From President Donald Trump and Vice President Mike Pence’s ludicrous assertions that the novel coronavirus pandemic is no big deal anymore to crowded bars in Arizona and block parties in New York City, it sure seems like Americans are ready to move on from the public health emergency that has dominated our lives since March.
Yes, the daily count of new infections and deaths has fallen since its peak in April in May. New York City no longer is in full crisis as the epicenter of the outbreak in the U.S. Stay-at-home orders have caused pain and inconvenience to virtually everyone.
But the coronavirus has infected more than 2 million Americans and killed nearly 120,000. The daily tally of new cases is now rising, not falling, both here and abroad. There have been about as many new COVID-19 cases in the U.S. over the past two weeks as there were in early April ― around 25,000 each day. The new hot spots are now places like Arizona, Florida and Texas, all states that have adopted aggressive “reopening” policies.
We may be finished with the coronavirus, but the virus isn’t finished with us.
Whether the crest we’re now riding is the continuation of the “first wave” that began in January or the onset of a “second wave” is a semantic difference that utterly doesn’t matter. The pandemic is ongoing. It will not go away just because we’re weary.
Political leaders, especially ― but not exclusively ― Republicans like Trump, Arizona Gov. Doug Ducey, Florida Gov. Ron DeSantis and Texas Gov. Greg Abbott, are plainly prioritizing money over human lives. That would be bad enough, except the GOP has also politicized basic safety precautions like social distancing and mask-wearing, putting the party’s own supporters at the greatest risk.
It’s telling that while Trump is going ahead with a huge indoor rally in Tulsa, Oklahoma, on Saturday despite pleading from city health officials amid a major spike in COVID-19, his campaign is trying to indemnify itself against lawsuits from attendees who become ill.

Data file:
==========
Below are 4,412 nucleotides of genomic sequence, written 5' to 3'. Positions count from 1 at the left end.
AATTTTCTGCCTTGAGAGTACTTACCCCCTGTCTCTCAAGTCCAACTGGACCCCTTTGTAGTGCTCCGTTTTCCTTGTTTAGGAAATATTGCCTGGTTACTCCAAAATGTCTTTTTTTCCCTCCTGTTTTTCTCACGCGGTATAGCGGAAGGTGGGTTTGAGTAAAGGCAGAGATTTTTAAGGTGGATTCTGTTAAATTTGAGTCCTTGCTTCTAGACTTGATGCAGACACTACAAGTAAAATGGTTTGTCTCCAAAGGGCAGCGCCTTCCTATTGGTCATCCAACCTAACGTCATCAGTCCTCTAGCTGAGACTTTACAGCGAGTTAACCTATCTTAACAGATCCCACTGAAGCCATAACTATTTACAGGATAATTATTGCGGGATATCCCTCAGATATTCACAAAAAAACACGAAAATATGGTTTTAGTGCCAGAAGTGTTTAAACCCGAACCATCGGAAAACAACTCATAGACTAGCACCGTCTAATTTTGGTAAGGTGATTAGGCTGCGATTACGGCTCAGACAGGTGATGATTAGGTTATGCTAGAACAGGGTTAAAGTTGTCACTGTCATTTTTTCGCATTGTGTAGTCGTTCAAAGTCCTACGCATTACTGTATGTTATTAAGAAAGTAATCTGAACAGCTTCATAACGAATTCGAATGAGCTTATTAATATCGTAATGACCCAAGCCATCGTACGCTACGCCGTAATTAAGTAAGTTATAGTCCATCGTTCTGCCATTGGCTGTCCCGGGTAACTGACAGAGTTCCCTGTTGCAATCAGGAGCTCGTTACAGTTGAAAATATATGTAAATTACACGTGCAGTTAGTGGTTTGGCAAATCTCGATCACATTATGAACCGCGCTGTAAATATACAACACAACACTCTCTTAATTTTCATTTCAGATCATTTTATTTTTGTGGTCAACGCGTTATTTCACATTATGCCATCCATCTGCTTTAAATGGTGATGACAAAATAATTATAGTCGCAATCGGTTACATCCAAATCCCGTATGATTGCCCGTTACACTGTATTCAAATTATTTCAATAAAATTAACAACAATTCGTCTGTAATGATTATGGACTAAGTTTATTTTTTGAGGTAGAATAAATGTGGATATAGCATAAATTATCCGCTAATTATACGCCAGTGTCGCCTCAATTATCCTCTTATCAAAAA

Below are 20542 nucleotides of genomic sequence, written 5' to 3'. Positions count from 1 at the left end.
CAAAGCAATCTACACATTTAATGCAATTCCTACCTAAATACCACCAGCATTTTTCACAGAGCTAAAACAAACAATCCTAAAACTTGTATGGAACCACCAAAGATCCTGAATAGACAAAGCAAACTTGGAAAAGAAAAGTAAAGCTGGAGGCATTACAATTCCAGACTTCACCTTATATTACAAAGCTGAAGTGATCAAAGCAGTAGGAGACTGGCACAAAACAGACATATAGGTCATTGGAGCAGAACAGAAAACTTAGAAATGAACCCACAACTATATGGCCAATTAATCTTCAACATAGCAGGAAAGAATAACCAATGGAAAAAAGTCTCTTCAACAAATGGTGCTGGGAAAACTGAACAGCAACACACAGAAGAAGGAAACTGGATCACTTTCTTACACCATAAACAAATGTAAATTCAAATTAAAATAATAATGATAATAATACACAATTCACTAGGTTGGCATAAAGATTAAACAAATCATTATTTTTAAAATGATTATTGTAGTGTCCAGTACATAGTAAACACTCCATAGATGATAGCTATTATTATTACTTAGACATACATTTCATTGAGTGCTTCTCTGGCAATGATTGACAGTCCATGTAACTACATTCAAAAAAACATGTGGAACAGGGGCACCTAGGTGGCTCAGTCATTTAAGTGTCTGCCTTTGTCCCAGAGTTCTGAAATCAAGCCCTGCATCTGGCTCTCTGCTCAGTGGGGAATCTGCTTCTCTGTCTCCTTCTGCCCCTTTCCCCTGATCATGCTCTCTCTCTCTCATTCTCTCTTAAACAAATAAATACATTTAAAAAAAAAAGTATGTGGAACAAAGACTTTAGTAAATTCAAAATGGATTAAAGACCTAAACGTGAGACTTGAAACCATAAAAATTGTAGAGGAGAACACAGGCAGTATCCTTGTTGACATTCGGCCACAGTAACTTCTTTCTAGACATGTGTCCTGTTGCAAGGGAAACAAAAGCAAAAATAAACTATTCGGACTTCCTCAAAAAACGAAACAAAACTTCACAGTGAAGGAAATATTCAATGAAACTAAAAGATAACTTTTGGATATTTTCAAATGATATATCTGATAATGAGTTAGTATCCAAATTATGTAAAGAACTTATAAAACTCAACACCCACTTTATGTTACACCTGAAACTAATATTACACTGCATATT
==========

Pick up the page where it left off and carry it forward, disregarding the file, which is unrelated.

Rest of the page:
This has been Trump’s playbook from the beginning: downplay the risks of the coronavirus in public while quietly acknowledging its severity. And if he cares at all about the health of his supporters ― or anyone else ― there’s no evidence to be found of it.
Republican governors have followed his lead. Nebraska Gov. Pete Ricketts notified counties in the state that they wouldn’t be eligible for financial aid if they imposed mask requirements in government buildings. In Texas, Abbott has rebuffed pleas from mayors to allow them to mandate masks in public. DeSantis is plowing ahead with Florida’s rapid reopening despite a sharp rise in infections.
This isn’t just about the politicians or even one political party, though. The decisions individual Americans make about how to behave are arguably an even bigger factor. It’s a political choice to allow restaurants and bars to open for outdoor seating. It’s a personal choice to go to them, to not employ sensible social distancing and to leave your face uncovered.
The pain Americans are suffering because of this outbreak is very real. The many lives that COVID-19 has interrupted, ruined or ended would be enough to illustrate that.
But millions are out of work, and unemployment benefits are close to running out. Businesses are shuttered. Schools are closed. Essential workers risk their health to commute to their jobs. Those working from home have to juggle their jobs and their family obligations. Families and friends are separated from each other. Whether you live alone or with others, isolation takes a heavy toll on your mental health.
It’s all horrible. These things are all true, and they all hurt. They also don’t matter to the virus.
The coronavirus doesn’t care that you want to hold a political rally.
The coronavirus doesn’t care that you’re worried about reelection.
The coronavirus doesn’t care that your business closed or you lost your job.
The coronavirus doesn’t care that schools are closed.
The coronavirus doesn’t care that you’re a Republican or a Democrat.
The coronavirus doesn’t care where you live.
The coronavirus doesn’t care that you miss your family and friends.
The coronavirus doesn’t care that your kids are driving you crazy.
The coronavirus doesn’t care that your children are miserable.
The coronavirus doesn’t care that the weather is nice.
The coronavirus doesn’t care how long it’s been since you had sex.
The coronavirus doesn’t care how bad your hair looks.
There is no coronavirus vaccine. There is no COVID-19 cure. The only tools we have at our disposal are the same ones everybody is fed up with. Staying at home. Hand-washing. Social distancing. Face covering. If we abandon those, it’s going to get worse.
The past few months have felt like eons. But the truly terrifying thing is that if we continue on this path toward pretending the pandemic is over, the nightmare will last even longer. Is that really what we want?
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This article originally appeared on HuffPost.